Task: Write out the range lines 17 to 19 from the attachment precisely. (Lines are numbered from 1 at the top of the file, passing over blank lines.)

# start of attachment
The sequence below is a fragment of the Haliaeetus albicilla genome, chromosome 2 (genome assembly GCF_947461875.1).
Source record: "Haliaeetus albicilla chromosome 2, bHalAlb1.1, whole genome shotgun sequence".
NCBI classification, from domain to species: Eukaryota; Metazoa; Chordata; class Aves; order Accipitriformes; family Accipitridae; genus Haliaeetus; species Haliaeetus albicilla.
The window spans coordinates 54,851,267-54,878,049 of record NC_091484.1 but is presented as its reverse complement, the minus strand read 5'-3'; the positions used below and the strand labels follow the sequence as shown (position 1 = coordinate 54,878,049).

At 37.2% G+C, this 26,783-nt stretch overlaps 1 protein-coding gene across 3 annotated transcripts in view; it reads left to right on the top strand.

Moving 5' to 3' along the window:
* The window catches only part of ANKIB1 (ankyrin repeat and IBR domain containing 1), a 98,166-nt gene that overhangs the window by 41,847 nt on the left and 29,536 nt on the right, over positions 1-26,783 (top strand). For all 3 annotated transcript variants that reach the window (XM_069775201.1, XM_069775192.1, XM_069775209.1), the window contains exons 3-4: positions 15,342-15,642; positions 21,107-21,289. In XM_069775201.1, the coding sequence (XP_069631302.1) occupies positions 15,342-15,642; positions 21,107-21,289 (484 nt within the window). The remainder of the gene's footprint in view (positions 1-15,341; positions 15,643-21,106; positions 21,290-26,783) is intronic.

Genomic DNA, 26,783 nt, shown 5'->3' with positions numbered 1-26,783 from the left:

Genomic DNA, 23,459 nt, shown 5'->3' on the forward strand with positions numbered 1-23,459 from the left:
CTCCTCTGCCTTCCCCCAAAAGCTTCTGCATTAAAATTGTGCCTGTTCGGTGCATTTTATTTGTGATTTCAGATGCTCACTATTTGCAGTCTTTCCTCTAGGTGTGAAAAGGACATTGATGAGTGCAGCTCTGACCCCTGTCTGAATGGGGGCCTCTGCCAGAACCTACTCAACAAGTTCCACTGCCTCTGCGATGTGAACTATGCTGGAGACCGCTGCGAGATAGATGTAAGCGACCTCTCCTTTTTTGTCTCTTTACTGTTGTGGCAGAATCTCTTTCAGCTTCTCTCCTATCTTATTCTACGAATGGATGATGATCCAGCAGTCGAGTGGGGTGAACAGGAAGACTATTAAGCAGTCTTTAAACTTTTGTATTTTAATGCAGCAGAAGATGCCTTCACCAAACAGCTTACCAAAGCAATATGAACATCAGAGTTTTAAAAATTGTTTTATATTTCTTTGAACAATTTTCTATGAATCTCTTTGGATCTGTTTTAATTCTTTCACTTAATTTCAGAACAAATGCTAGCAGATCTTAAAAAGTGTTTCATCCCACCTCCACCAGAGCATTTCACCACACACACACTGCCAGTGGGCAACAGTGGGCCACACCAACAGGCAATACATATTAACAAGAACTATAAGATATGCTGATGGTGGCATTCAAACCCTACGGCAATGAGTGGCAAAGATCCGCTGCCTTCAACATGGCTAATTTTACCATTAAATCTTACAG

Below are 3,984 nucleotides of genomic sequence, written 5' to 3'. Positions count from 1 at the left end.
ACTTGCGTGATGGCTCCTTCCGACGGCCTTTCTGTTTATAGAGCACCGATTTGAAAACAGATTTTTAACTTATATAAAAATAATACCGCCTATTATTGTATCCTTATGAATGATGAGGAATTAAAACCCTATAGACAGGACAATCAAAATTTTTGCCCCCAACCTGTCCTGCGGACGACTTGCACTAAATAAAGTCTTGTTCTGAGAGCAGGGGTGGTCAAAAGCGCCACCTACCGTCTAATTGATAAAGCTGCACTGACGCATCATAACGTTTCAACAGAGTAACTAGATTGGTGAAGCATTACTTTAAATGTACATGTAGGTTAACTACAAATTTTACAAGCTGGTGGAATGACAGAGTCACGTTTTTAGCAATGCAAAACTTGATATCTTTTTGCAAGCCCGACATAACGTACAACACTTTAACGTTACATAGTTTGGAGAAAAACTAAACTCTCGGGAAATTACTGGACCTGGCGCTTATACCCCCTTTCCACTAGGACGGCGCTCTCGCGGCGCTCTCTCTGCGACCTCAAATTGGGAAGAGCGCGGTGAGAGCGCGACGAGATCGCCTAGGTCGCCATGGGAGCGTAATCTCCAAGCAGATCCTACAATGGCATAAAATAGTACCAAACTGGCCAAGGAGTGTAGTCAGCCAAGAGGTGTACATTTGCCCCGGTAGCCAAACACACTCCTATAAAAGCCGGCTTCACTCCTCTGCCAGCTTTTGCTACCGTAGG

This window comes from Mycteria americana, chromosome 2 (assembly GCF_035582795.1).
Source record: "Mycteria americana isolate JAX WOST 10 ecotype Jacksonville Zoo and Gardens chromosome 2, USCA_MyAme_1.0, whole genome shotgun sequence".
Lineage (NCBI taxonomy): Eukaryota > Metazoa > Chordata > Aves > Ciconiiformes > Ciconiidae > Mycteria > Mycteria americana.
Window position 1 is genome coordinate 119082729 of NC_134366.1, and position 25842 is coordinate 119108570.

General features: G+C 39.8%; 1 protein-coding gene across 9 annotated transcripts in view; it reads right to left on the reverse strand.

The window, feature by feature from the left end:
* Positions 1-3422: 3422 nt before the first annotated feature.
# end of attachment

General features: G+C 39.8%; 1 protein-coding gene across 9 annotated transcripts in view; it reads right to left on the reverse strand.

The window, feature by feature from the left end:
* Positions 1-3422: 3422 nt before the first annotated feature.